Straight from the pages of Doctor Strange, the Golden Guardian of Good makes his triumphant return into his own title with The Sentry #1 from the minds of Jeff Lemire—who returns to Marvel after a quick hiatus—and artist Kim Jacinto. When The Sentry #1 kicks off, we see Robert Reynolds trying to live a normal life or as normal of a life a man with the power of a million exploding suns can live, that is. Reynolds is arguably one of the most powerful beings in the Marvel mythos, except he’s unable to use his powers in fear of The Void, a dark being from his subconscious, destroying the world.
Throughout the first issue of the “Sentry World” story arc—which, according to the introductory page, is the first of five chapters—we find Reynolds trying to do everything within his power to be just an average guy. As you might expect for a man who can harness the power of a million exploding suns, it’s tougher than one thinks.
Therein lies one of the primary source of tension. And ultimately, that’s what makes The Sentry #1 such a delightful read. Lemire has taken Reynolds and turned him into a street-level character who is down on his luck. I think that we can probably say that at some point, we’ve all been our own downfall. Quite frankly, it’s human nature for us to build roadblocks into our own lives.
And that’s how The Sentry has suddenly been crafted into a relatable character. No, none of us can channel the power of a sun and blast the moon in half, but we all have our own demons inside that Lemire uses to make sure we understand what Reynolds is going through. He uses that to make sure that we can empathize with a ticking time bomb, a man with the power of a nuclear warhead.
Doctor Strange probably thought he was helping Reynolds by creating The Confluctor: a device that allows Reynolds to temporarily transport his consciousness into a virtual reality where he’s allowed to use his powers. That only compounds the problem. Which makes sense, right? Reynolds is trying his damnedest to suppress his powers in real life so the world as we know can still exist, and the Sorcerer Supreme convinces The Sentry to essentially take his frustrations out with a video game.
In the case of Robert Reynolds, a device such as The Confluctor is probably going to end up doing more harm than good. Honestly, it’s not unlike “San Junipero” from Black Mirror. Why would Reynolds want to stay here when he can be there? At least there he can zoom around New York City ripping shadow demons in half. Here, he’s flipping burgers with his trusty one-armed sidekick Billy while being constantly watched by Misty Knight and the crew at the ACD.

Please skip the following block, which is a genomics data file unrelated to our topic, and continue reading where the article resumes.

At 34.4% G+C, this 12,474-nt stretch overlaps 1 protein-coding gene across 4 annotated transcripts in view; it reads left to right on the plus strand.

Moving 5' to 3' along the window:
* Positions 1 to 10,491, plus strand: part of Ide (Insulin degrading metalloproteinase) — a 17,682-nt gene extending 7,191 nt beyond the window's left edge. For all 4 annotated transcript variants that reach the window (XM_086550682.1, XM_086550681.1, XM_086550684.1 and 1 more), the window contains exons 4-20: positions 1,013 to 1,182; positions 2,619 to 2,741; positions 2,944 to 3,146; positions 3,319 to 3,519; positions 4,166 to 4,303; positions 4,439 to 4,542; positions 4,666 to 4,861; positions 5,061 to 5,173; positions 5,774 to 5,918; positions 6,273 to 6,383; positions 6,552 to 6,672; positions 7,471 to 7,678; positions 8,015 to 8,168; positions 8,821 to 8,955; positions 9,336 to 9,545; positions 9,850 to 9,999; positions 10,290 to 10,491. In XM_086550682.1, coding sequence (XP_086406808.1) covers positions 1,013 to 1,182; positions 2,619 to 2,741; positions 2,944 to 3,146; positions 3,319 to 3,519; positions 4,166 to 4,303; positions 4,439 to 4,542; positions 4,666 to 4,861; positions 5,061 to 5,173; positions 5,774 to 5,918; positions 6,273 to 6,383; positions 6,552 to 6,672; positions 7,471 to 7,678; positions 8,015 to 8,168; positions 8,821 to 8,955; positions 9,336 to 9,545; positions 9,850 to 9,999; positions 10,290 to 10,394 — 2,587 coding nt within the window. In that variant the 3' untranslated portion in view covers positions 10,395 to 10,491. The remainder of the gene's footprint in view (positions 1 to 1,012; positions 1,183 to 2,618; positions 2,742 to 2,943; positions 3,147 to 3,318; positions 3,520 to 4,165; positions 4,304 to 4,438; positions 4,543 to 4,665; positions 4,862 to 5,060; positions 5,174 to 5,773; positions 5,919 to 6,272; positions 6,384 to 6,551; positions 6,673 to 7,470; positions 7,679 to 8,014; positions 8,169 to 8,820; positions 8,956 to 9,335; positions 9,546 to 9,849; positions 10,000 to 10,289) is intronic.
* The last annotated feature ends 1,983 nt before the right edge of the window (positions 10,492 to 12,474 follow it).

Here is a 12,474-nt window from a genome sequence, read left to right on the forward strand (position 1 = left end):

Jacinto’s art and Beredo’s colors go together like peanut butter and jelly. The line art gives Reynolds a brilliant, weathered look – exactly like how one might think someone in Reynolds situation would look. A unique halftone pattern at certain places throughout is a subtle reminder of how grounded this initial issue is.
On the opening page, we see Reynolds trying to meditate himself into this virtual dimension Doctor Strange created. As the art flows from panel to panel, Jacinto’s lineart shows us a man who’s deeply conflicted with himself – a man that’s having troubles performing the meditation that will allow him to go to his Mecca.
Later in the issue, we get an intense series of panels when Reynolds returns to his run-down apartment only to find it torn to shreds. Somebody has taken The Confluctor. A close-up panel of his face shows sweat dripping from his brow and just a few panels later, Jacinto’s artwork paints a picture of somebody who’s having a withdrawal. Reynolds is distressed – Stephen Strange created an artificial paradise that turned into a drug. Now it’s gone and with it, seemingly a piece of Reynolds’ sanity.
Like most of the story involving Reynolds we’ve seen in the past, the premise can grow old quickly. This run, however, seems to finally give us a fresh take on the character. When we first see him, he already knows who he is. He knows what he can do, but really, it’s his choice to suppress his powers so that The Void doesn’t come out to play.
Lemire’s ability to write the internal conflicts his protagonists face is second to none and after his iconic run on Moon Knight, a comic with Robert Reynolds was a long time coming. He’s able to craft tales where the readers struggle to separate fact and fiction, yet everything eventually falls into place, and that’s exactly the type of writer a character like Robert Reynolds needs. Lemire and The Sentry are a match made in heaven.
Published by Marvel Comics
On June 27, 2018
Written by Jeff Lemire
Art by Kim Jacinto
Color by Rain Beredo1comments
Letters by Travis Lanham
Cover by Brian Hitch & Marcio Menyz